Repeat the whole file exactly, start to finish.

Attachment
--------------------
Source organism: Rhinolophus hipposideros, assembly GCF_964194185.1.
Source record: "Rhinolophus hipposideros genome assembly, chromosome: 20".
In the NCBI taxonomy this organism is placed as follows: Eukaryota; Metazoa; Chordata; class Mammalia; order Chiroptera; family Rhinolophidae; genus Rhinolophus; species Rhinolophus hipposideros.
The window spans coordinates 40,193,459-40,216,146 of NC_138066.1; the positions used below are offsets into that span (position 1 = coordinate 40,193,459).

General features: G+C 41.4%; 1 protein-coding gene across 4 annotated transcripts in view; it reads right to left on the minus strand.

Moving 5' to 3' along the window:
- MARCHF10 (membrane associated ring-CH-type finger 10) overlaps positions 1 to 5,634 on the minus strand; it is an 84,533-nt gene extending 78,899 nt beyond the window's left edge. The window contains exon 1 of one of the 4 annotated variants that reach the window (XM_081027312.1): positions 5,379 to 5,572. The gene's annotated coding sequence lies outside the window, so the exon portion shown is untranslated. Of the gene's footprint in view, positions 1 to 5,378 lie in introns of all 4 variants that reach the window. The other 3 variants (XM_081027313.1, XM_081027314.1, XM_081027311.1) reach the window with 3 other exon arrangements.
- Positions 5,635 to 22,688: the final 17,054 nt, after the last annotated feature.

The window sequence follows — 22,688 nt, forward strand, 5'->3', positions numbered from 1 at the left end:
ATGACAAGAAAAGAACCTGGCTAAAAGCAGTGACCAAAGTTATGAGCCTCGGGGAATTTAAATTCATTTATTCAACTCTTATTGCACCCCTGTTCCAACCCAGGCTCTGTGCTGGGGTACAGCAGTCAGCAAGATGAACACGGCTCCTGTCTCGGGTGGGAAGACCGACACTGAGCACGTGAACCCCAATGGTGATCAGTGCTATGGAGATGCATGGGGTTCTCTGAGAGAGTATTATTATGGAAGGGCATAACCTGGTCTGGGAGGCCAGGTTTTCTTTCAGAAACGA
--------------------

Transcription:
Source organism: Rhinolophus hipposideros, assembly GCF_964194185.1.
Source record: "Rhinolophus hipposideros genome assembly, chromosome: 20".
In the NCBI taxonomy this organism is placed as follows: Eukaryota; Metazoa; Chordata; class Mammalia; order Chiroptera; family Rhinolophidae; genus Rhinolophus; species Rhinolophus hipposideros.
The window spans coordinates 40,193,459-40,216,146 of NC_138066.1; the positions used below are offsets into that span (position 1 = coordinate 40,193,459).

General features: G+C 41.4%; 1 protein-coding gene across 4 annotated transcripts in view; it reads right to left on the minus strand.

Moving 5' to 3' along the window:
- MARCHF10 (membrane associated ring-CH-type finger 10) overlaps positions 1 to 5,634 on the minus strand; it is an 84,533-nt gene extending 78,899 nt beyond the window's left edge. The window contains exon 1 of one of the 4 annotated variants that reach the window (XM_081027312.1): positions 5,379 to 5,572. The gene's annotated coding sequence lies outside the window, so the exon portion shown is untranslated. Of the gene's footprint in view, positions 1 to 5,378 lie in introns of all 4 variants that reach the window. The other 3 variants (XM_081027313.1, XM_081027314.1, XM_081027311.1) reach the window with 3 other exon arrangements.
- Positions 5,635 to 22,688: the final 17,054 nt, after the last annotated feature.

The window sequence follows — 22,688 nt, forward strand, 5'->3', positions numbered from 1 at the left end:
ATGACAAGAAAAGAACCTGGCTAAAAGCAGTGACCAAAGTTATGAGCCTCGGGGAATTTAAATTCATTTATTCAACTCTTATTGCACCCCTGTTCCAACCCAGGCTCTGTGCTGGGGTACAGCAGTCAGCAAGATGAACACGGCTCCTGTCTCGGGTGGGAAGACCGACACTGAGCACGTGAACCCCAATGGTGATCAGTGCTATGGAGATGCATGGGGTTCTCTGAGAGAGTATTATTATGGAAGGGCATAACCTGGTCTGGGAGGCCAGGTTTTCTTTCAGAAACGA